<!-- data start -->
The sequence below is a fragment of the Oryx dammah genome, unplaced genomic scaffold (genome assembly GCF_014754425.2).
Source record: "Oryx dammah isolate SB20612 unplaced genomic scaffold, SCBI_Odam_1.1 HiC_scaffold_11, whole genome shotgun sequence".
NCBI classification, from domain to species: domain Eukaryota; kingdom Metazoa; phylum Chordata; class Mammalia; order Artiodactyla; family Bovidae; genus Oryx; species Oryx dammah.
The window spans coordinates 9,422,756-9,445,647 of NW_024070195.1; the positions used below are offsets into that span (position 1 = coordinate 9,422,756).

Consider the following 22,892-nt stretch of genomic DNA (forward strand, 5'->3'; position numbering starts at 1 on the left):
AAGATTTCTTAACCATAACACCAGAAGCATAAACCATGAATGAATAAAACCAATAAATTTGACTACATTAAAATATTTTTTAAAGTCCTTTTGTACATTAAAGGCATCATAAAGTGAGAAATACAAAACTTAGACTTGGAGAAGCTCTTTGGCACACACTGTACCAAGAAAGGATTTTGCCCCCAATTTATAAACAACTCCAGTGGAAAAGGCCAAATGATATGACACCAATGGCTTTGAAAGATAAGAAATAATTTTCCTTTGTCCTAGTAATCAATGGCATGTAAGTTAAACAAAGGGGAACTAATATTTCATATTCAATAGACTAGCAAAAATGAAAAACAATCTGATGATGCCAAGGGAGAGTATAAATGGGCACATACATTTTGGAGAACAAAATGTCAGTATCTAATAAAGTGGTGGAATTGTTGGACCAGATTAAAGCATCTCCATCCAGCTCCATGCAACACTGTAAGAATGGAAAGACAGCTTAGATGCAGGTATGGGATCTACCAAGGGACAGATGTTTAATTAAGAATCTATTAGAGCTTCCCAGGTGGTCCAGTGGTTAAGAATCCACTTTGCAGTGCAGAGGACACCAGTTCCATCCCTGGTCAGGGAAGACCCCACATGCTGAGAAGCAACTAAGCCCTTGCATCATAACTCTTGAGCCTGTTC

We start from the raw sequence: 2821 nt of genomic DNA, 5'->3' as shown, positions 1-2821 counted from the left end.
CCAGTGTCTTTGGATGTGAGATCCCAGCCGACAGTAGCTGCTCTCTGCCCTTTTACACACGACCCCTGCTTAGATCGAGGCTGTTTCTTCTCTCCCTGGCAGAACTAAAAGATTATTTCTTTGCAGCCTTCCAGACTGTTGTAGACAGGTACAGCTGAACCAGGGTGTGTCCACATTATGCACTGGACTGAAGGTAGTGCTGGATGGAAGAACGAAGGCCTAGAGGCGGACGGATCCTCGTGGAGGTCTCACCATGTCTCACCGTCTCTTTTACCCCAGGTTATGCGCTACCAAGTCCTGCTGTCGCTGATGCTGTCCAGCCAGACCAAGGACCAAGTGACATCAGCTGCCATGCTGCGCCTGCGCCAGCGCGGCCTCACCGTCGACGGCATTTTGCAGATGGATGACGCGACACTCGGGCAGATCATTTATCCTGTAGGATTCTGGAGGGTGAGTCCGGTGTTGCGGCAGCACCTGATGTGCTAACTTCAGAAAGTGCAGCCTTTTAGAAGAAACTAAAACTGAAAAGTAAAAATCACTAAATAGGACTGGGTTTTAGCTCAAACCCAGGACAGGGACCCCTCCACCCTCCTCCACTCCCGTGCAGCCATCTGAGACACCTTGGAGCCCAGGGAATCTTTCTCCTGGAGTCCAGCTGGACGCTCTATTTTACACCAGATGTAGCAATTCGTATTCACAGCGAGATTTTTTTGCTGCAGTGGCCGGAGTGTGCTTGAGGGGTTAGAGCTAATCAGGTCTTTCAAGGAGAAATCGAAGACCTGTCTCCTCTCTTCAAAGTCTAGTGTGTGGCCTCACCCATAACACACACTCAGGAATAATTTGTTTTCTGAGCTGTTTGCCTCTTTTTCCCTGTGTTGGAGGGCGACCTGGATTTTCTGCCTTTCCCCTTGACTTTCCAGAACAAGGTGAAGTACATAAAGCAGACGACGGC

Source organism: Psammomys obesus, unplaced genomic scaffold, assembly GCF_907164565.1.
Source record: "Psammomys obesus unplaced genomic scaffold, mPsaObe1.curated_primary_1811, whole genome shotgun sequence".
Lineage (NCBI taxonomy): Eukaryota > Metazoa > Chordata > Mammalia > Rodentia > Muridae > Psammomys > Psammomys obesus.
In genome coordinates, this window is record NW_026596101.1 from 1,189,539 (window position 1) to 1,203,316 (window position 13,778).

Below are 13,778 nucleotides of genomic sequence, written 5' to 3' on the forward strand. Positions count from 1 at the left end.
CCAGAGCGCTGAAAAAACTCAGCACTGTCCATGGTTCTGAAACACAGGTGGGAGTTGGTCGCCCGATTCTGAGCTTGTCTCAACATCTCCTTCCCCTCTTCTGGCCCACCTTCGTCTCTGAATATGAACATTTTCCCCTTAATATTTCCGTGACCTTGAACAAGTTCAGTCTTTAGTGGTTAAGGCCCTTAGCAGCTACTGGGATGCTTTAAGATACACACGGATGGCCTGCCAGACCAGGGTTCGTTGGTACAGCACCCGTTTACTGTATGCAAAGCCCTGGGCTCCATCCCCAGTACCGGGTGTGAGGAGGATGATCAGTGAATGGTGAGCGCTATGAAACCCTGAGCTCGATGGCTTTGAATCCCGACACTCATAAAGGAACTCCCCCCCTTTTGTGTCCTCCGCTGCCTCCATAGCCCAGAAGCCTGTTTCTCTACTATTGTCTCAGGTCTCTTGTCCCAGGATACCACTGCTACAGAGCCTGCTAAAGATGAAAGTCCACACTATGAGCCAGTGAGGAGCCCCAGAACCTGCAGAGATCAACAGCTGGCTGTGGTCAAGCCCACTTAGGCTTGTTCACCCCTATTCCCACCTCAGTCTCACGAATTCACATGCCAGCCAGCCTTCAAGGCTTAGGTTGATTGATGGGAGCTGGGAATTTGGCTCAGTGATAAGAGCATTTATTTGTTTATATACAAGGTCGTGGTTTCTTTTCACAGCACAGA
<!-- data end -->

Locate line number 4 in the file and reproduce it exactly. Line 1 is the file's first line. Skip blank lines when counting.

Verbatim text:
The window spans coordinates 9,422,756-9,445,647 of NW_024070195.1; the positions used below are offsets into that span (position 1 = coordinate 9,422,756).